Global production of bauxite is forecast to decline by 0.1% this year, to 344Mt, according to analytics and data company GlobalData, with production being marginally affected by the temporary suspension of mines due to the Covid-19 pandemic.
The data firm said that production in Australia is expected to increase by 1.9% to 107.2kt this year, accounting for almost a third of the global total. Australia is the largest producer of bauxite, used to produce aluminium, and measures aimed at containing the spread of coronavirus across the country’s mining regions have meant that bauxite operations have been minimally affected by Covid-19 disruptions.
Rio Tinto, the largest bauxite miner in Australia, reported production of 24.8Mt of bauxite in the first half of 2020, up 8% year-on-year. The increase was primarily due to the ramping up of Rio Tinto’s Amrun mine in the far north of Queensland, Australia.
The production outlook is also positive for India. GlobalData senior mining analyst Vinneth Bajaj said: “In India, the fifth largest producer, bauxite was exempted from the country’s first 21-day lockdown period, with no major hindrance for bauxite miners thereafter. As a result, the country’s bauxite production is expected to increase by 6.5% in 2020.”
But China is expected to see a fall in bauxite output of 1.8% this year, despite China’s mines returning to full capacity from mid-April. Brazil could see a more significant drop, with GlobalData forecasting a 4.2% decline in the country’s output primarily owing to depleting ore grades.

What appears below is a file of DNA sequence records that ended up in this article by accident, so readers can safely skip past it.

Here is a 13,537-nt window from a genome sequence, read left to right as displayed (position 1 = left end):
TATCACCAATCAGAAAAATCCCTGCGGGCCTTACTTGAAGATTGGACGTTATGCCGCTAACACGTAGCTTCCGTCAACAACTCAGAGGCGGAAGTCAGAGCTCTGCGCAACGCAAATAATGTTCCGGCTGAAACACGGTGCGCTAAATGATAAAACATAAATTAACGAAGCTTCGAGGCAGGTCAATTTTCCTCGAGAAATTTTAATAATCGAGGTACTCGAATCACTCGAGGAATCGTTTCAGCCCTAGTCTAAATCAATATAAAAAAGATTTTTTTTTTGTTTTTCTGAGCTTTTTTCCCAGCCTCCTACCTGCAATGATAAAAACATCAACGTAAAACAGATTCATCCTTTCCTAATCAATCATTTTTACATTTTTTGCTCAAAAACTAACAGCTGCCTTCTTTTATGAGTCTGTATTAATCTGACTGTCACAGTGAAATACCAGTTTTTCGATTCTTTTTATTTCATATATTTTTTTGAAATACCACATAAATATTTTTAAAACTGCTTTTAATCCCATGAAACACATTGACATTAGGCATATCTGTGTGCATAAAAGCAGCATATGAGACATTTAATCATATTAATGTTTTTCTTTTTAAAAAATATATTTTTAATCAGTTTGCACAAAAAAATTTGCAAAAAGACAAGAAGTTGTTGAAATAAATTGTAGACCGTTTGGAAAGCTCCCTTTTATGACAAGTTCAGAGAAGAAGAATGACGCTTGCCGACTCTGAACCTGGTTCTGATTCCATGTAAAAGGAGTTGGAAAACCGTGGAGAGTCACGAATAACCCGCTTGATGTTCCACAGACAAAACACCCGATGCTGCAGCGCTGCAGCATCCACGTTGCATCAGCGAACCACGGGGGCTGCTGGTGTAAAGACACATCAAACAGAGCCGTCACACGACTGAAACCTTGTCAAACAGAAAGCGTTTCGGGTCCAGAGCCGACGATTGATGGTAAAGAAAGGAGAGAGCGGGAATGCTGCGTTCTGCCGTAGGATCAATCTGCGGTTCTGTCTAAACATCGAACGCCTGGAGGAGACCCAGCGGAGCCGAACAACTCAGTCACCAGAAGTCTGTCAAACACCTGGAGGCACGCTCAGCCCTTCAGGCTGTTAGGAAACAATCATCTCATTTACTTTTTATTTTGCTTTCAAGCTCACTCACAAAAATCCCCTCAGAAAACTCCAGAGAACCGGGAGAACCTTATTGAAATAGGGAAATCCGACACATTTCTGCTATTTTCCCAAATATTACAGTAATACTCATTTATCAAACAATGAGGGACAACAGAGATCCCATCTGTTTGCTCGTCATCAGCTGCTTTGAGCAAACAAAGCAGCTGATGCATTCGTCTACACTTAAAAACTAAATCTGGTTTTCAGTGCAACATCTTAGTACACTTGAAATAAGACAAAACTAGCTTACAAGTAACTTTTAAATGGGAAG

Covid-19 disrupted smaller bauxite-producing countries more heavily, with Indonesia, Jamaica, Russia, Kazakhstan, Ghana, and Guyana expected to see a collective production drop from 37Mt in 2019 to 33.8Mt in 2020. In 2019, these countries accounted for 10.8% of global bauxite output, but this share is set to drop to 9.8% this year.
“Production over the forecast period (2021–2024) is expected to grow at a CAGR of 2.8%, to reach 387.4Mt in 2024, with Australia, Guinea, and India to be the key contributors,” Bajaj said. “Combined output from these three markets is expected to increase from 226.8Mt in 2021 to 258.8Mt in 2024.”
The forecast accounts for key projects expected to commence operations in the period, including the Kindia project in Guinea, which is wholly owned by Anglo-African Minerals. The Kindia project is expected to commence operations in 2021 with an annual saleable production capacity of 5Mt.